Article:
Bulgarian law is a largely civil, as opposed to a common, law system, based on epitomes in the French and German systems. It still contains elements of Soviet legal thinking, atlhough these are now increasingly on the wane. This makes the approach to criminal law inquisitorial as opposed to adversarial, and is generally characterised by an insistence on formality and rationalisation, as opposed to practicality and informality.
Law enforcement in Bulgaria is a somewhat separate matter which causes significant concerns to Bulgarian society and external observers. The system of criminal law enforcement is accused of being slow and of failing to live up to elevated ideals of fairness. Civil litigation is also unduly difficult and time-consuming with long periods for most types of trial and low effectiveness of awards and enforcement making it virtually pointless for a large proportion of civil litigants, similar to the inillustrious example of the Italian system. These issues have been in the forefront of recent doubts in Bulgaria's fulfilment of pre-accession obligations towards the European Union and may result in long-awaited reforms, partly through the adoption of the acquis communautaire.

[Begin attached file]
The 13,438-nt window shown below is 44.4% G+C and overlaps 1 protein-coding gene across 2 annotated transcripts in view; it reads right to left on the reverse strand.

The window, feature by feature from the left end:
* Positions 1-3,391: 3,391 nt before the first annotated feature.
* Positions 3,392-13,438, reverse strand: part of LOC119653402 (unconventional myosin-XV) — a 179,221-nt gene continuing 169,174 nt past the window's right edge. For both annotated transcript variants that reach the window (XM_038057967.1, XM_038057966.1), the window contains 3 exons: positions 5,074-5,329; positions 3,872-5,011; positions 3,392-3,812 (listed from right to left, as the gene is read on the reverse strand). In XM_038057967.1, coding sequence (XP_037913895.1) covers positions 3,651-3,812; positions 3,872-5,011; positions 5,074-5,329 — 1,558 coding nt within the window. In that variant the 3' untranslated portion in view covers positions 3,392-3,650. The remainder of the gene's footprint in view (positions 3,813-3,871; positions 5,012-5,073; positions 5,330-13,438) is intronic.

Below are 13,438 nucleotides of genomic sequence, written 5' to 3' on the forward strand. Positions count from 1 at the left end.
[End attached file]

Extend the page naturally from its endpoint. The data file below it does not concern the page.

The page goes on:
Commercial law is of an increasingly excellent drafting quality and the market in Bulgarian legal services which, while slower to emerge than those elsewhere in Central and Eastern Europe, is now increasingly competitive.
In recent years there has been a growth of NGO activity and decentralisation of state power in law. Entities such as the Bulgarian Center for Not-For-Profit Law supported by USAID have grown in recent years.
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